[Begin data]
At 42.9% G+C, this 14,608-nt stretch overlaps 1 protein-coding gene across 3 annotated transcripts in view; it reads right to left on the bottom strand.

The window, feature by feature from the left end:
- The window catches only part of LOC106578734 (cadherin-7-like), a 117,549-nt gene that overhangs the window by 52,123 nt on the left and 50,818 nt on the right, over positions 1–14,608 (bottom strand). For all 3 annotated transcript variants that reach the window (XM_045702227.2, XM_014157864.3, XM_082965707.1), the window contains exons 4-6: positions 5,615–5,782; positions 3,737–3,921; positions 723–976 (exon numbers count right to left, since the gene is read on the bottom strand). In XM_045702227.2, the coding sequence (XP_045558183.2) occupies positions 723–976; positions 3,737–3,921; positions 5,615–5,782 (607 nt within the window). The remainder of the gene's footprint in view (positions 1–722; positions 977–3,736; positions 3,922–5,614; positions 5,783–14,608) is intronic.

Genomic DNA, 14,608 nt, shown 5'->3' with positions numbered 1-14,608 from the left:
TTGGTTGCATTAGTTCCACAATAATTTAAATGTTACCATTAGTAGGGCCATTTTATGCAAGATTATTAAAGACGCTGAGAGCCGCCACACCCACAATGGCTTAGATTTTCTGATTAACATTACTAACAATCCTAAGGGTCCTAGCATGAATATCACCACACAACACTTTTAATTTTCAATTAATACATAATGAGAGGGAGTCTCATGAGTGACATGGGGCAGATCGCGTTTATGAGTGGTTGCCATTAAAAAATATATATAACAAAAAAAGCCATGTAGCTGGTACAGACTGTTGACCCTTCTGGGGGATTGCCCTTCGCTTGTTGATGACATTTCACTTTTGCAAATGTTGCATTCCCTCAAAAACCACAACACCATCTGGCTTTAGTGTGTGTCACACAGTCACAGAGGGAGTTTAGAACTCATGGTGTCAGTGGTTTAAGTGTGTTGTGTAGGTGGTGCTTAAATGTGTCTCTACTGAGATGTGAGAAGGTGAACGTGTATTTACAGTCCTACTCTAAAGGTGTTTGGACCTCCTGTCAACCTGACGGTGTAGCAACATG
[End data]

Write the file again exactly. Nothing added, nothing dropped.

At 42.9% G+C, this 14,608-nt stretch overlaps 1 protein-coding gene across 3 annotated transcripts in view; it reads right to left on the bottom strand.

The window, feature by feature from the left end:
- The window catches only part of LOC106578734 (cadherin-7-like), a 117,549-nt gene that overhangs the window by 52,123 nt on the left and 50,818 nt on the right, over positions 1–14,608 (bottom strand). For all 3 annotated transcript variants that reach the window (XM_045702227.2, XM_014157864.3, XM_082965707.1), the window contains exons 4-6: positions 5,615–5,782; positions 3,737–3,921; positions 723–976 (exon numbers count right to left, since the gene is read on the bottom strand). In XM_045702227.2, the coding sequence (XP_045558183.2) occupies positions 723–976; positions 3,737–3,921; positions 5,615–5,782 (607 nt within the window). The remainder of the gene's footprint in view (positions 1–722; positions 977–3,736; positions 3,922–5,614; positions 5,783–14,608) is intronic.

Genomic DNA, 14,608 nt, shown 5'->3' with positions numbered 1-14,608 from the left:
TTGGTTGCATTAGTTCCACAATAATTTAAATGTTACCATTAGTAGGGCCATTTTATGCAAGATTATTAAAGACGCTGAGAGCCGCCACACCCACAATGGCTTAGATTTTCTGATTAACATTACTAACAATCCTAAGGGTCCTAGCATGAATATCACCACACAACACTTTTAATTTTCAATTAATACATAATGAGAGGGAGTCTCATGAGTGACATGGGGCAGATCGCGTTTATGAGTGGTTGCCATTAAAAAATATATATAACAAAAAAAGCCATGTAGCTGGTACAGACTGTTGACCCTTCTGGGGGATTGCCCTTCGCTTGTTGATGACATTTCACTTTTGCAAATGTTGCATTCCCTCAAAAACCACAACACCATCTGGCTTTAGTGTGTGTCACACAGTCACAGAGGGAGTTTAGAACTCATGGTGTCAGTGGTTTAAGTGTGTTGTGTAGGTGGTGCTTAAATGTGTCTCTACTGAGATGTGAGAAGGTGAACGTGTATTTACAGTCCTACTCTAAAGGTGTTTGGACCTCCTGTCAACCTGACGGTGTAGCAACATG